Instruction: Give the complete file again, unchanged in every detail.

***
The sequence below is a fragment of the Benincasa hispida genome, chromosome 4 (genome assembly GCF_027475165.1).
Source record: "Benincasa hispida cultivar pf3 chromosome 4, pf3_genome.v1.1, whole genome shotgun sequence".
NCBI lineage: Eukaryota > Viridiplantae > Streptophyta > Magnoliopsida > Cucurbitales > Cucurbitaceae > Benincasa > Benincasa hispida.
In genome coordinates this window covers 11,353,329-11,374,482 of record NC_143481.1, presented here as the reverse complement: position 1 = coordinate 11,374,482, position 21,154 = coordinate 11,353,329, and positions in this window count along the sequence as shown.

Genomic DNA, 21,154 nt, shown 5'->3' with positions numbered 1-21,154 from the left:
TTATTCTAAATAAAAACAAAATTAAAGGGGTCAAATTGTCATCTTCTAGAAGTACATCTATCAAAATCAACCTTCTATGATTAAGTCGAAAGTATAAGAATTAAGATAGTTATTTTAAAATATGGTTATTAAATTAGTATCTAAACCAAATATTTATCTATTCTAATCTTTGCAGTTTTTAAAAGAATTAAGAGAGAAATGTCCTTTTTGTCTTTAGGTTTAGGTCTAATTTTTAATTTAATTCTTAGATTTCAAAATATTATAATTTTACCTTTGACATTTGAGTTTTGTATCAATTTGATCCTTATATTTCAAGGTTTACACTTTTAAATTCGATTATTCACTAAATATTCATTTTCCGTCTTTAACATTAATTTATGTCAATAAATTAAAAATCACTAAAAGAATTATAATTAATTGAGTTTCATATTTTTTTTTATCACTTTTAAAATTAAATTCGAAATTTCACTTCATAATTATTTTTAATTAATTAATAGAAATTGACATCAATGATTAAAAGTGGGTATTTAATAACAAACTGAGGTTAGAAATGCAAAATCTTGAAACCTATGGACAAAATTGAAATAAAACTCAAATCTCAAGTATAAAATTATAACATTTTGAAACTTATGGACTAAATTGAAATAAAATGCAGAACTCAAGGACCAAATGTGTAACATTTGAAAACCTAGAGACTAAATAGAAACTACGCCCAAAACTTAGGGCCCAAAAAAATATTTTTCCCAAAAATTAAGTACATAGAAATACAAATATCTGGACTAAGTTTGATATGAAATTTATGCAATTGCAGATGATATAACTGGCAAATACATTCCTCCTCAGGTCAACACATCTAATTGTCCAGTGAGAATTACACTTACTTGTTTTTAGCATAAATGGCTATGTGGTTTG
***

The sequence below is a fragment of the Benincasa hispida genome, chromosome 4 (genome assembly GCF_027475165.1).
Source record: "Benincasa hispida cultivar pf3 chromosome 4, pf3_genome.v1.1, whole genome shotgun sequence".
NCBI lineage: Eukaryota > Viridiplantae > Streptophyta > Magnoliopsida > Cucurbitales > Cucurbitaceae > Benincasa > Benincasa hispida.
In genome coordinates this window covers 11,353,329-11,374,482 of record NC_143481.1, presented here as the reverse complement: position 1 = coordinate 11,374,482, position 21,154 = coordinate 11,353,329, and positions in this window count along the sequence as shown.

Genomic DNA, 21,154 nt, shown 5'->3' with positions numbered 1-21,154 from the left:
TTATTCTAAATAAAAACAAAATTAAAGGGGTCAAATTGTCATCTTCTAGAAGTACATCTATCAAAATCAACCTTCTATGATTAAGTCGAAAGTATAAGAATTAAGATAGTTATTTTAAAATATGGTTATTAAATTAGTATCTAAACCAAATATTTATCTATTCTAATCTTTGCAGTTTTTAAAAGAATTAAGAGAGAAATGTCCTTTTTGTCTTTAGGTTTAGGTCTAATTTTTAATTTAATTCTTAGATTTCAAAATATTATAATTTTACCTTTGACATTTGAGTTTTGTATCAATTTGATCCTTATATTTCAAGGTTTACACTTTTAAATTCGATTATTCACTAAATATTCATTTTCCGTCTTTAACATTAATTTATGTCAATAAATTAAAAATCACTAAAAGAATTATAATTAATTGAGTTTCATATTTTTTTTTATCACTTTTAAAATTAAATTCGAAATTTCACTTCATAATTATTTTTAATTAATTAATAGAAATTGACATCAATGATTAAAAGTGGGTATTTAATAACAAACTGAGGTTAGAAATGCAAAATCTTGAAACCTATGGACAAAATTGAAATAAAACTCAAATCTCAAGTATAAAATTATAACATTTTGAAACTTATGGACTAAATTGAAATAAAATGCAGAACTCAAGGACCAAATGTGTAACATTTGAAAACCTAGAGACTAAATAGAAACTACGCCCAAAACTTAGGGCCCAAAAAAATATTTTTCCCAAAAATTAAGTACATAGAAATACAAATATCTGGACTAAGTTTGATATGAAATTTATGCAATTGCAGATGATATAACTGGCAAATACATTCCTCCTCAGGTCAACACATCTAATTGTCCAGTGAGAATTACACTTACTTGTTTTTAGCATAAATGGCTATGTGGTTTG